The memorial service held this year on 11 March at the elegant Kannon-ji, a Tendai43 Buddhist temple in Kesennuma founded in the late 17th century, was attended by over four hundred parishioners and their guests. One hundred monks from Tendai temples throughout Japan had been invited to chant in unison at different intervals during the two-hour service. The one-minute of silent prayer (mokutō) was “silent” only in name, for once the memorial sirens sounded at 2:46 p.m., the monks began a vigorous crescendo of chanting to console the spirits of the thousands who drowned in the tsunami and to offer solace to their living relatives and friends. Afterwards, my friends, whose families miraculously avoided a terrible fate, said they felt “refreshed” and “energized.” We all sang praises for the Venerable Honda Kōjun (b. 1917), who heads the Tendai Sect in Japan and is the current president of the Japanese Buddhist Federation. The distinguished priest surprised us all by his rousing speech delivered in a robust voice that belied his frail appearance. Most memorable was his astute summation of both the 3/11 disaster, and meltdown in particular, as daijinsai, or “great human-made disasters,” a play on daishinsai, or “great earthquake disaster.” Most of the congregation nodded in agreement.
“Factors that turn natural events into a human disaster are generally the result of human action and inaction.”44 The Venerable priest knew this, the congregation of tsunami survivors knew this; it seems so obvious. I subtitled this paper “The Problematic “Culture of Giving” in Inter-Disaster Japan.” Giving, as discussed earlier in the context of volunteerism and NGO/NPOs, is a fundamental corollary and component of a “culture of reaction.”45 Donations, whether in the form of money or materials, are a response to a perceived need. But after those immediate needs are met—the first phase of disaster relief—what must be fostered is a “culture of prevention.”46 The specter of the Big One in the Tokyo area looms. In closing, the wise words of Kofi Annan, former United Nations Secretary-General, are worth remembering. Building a culture of prevention, he cautioned, is not easy. Unlike in the culture of giving, results and benefits are not necessarily tangible. Rather, “they are the disasters that did not happen.”47 Until a culture of prevention matures and prevails over a culture of giving, NGO/NPOs, as currently structured and managed, will be the main entities that are self-sustaining. Until that time, Japan and Tōhoku will remain in the limbo-like mode of “inter-disaster.”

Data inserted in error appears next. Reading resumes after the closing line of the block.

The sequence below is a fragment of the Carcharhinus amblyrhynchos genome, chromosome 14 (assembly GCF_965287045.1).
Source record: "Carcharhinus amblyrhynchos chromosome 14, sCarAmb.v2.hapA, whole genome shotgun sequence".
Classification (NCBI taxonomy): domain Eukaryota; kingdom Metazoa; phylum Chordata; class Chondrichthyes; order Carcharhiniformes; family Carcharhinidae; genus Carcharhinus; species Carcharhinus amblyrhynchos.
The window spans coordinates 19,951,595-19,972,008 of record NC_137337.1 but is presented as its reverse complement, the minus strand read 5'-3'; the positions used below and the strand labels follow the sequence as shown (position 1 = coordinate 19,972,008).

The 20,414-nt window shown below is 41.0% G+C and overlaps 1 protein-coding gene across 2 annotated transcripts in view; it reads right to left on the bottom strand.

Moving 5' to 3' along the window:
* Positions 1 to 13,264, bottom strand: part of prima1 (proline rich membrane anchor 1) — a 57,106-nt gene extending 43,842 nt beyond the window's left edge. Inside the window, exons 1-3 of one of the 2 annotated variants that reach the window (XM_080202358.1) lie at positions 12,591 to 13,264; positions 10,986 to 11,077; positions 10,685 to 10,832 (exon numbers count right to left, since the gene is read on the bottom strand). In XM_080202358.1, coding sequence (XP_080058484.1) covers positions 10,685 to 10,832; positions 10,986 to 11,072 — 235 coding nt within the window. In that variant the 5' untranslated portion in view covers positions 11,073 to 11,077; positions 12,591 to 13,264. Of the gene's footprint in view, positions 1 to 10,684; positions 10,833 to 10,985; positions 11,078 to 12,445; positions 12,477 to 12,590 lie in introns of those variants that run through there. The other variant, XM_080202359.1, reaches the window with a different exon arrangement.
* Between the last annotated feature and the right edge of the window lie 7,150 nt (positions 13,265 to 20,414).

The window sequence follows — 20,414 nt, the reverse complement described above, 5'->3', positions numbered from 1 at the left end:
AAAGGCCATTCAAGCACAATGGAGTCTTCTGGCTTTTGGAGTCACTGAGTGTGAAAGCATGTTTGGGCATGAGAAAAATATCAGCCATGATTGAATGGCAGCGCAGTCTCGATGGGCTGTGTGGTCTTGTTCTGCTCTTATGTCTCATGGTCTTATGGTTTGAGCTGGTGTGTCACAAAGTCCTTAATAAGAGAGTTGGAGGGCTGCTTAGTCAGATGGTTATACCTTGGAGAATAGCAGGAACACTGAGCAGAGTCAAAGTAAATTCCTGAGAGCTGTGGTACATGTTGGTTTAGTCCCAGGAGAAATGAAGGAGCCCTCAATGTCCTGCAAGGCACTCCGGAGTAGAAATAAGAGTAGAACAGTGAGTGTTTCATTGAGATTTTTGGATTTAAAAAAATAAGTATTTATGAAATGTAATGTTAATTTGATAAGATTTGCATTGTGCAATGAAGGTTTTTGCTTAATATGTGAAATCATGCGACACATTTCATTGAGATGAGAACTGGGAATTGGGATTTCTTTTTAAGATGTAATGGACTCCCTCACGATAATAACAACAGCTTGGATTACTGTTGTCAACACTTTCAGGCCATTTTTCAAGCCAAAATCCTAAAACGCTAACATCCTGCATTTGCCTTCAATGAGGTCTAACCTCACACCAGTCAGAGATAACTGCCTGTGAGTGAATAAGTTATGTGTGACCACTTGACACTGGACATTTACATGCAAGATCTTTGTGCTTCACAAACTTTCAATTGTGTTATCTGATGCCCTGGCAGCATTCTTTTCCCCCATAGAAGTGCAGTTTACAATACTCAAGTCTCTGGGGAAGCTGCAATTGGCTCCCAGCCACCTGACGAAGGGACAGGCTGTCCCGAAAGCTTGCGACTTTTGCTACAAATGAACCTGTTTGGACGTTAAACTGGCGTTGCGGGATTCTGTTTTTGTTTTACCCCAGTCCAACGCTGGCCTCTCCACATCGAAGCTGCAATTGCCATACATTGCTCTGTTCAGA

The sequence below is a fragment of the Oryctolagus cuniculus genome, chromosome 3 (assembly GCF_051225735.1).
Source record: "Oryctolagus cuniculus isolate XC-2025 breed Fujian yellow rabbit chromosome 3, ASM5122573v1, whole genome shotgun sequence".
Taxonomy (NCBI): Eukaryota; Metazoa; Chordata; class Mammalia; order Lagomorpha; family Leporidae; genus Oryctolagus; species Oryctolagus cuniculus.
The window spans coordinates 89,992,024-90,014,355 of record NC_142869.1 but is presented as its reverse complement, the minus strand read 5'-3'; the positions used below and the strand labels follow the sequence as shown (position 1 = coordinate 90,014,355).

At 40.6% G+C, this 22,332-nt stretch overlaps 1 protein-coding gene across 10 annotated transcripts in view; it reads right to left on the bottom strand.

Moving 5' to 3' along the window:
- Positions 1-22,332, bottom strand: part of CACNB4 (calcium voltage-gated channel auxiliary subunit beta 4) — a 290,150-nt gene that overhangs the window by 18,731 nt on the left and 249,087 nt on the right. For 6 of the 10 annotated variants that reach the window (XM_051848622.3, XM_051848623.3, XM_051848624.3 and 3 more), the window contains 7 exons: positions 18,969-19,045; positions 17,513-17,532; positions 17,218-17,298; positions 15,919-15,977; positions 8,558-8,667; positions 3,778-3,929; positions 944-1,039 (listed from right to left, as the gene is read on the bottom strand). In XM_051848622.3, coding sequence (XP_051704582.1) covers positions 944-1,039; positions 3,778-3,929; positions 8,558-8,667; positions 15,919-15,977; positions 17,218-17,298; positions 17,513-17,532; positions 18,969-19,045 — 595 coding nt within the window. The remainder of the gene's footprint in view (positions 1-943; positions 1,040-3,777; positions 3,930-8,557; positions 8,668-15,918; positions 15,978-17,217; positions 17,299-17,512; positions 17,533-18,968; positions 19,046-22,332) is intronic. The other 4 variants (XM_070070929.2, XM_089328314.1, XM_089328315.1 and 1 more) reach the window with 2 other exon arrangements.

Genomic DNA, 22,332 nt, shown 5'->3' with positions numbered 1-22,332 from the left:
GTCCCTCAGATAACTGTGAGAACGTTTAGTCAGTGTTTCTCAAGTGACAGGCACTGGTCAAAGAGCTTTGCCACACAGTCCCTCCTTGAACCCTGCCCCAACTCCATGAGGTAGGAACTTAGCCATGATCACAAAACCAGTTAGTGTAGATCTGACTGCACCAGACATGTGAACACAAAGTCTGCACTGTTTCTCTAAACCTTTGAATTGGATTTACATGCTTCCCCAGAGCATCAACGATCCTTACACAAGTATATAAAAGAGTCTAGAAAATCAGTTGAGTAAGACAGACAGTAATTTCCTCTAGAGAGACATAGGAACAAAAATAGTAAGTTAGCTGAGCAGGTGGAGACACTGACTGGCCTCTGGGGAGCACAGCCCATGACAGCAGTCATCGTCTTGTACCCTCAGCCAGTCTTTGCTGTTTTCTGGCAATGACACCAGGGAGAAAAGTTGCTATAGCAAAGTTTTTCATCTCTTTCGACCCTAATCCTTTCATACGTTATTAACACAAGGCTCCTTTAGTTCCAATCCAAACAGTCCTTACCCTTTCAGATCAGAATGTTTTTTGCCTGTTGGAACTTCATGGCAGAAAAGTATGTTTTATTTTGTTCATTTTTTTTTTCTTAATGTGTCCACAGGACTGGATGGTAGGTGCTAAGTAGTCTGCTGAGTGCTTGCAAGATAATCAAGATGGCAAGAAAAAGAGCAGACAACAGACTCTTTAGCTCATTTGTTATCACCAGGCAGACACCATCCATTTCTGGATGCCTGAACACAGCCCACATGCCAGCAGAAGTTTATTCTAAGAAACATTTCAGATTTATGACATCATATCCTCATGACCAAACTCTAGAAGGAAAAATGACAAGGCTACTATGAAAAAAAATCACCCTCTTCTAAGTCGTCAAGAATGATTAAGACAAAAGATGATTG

I wish to thank Mark Selden for his helpful comments. Research for this project in Japan was supported in part by a John Simon Guggenheim Memorial Foundation Fellowship (2011-2012) and an Abe Fellowship (SSRC)(2010-2012). All translations from Japanese to English are mine.
Jennifer Robertson is Professor of Anthropology and the History of Art at the University of Michigan, Ann Arbor. She is the author of TAKARAZUKA: SEXUAL POLITICS AND POPULAR CULTURE IN MODERN JAPAN and editor of A COMPANION TO THE ANTHROPOLOGY OF JAPAN among other books. Robertson is also the editor of COLONIALISMS, a book series from the University of California Press.
Recommended citation: Jennifer Robertson, "From Uniqlo to NGOs: The Problematic “Culture of Giving” in Inter-Disaster Japan," The Asia-Pacific Journal, Vol 10, Issue 18, No. 2.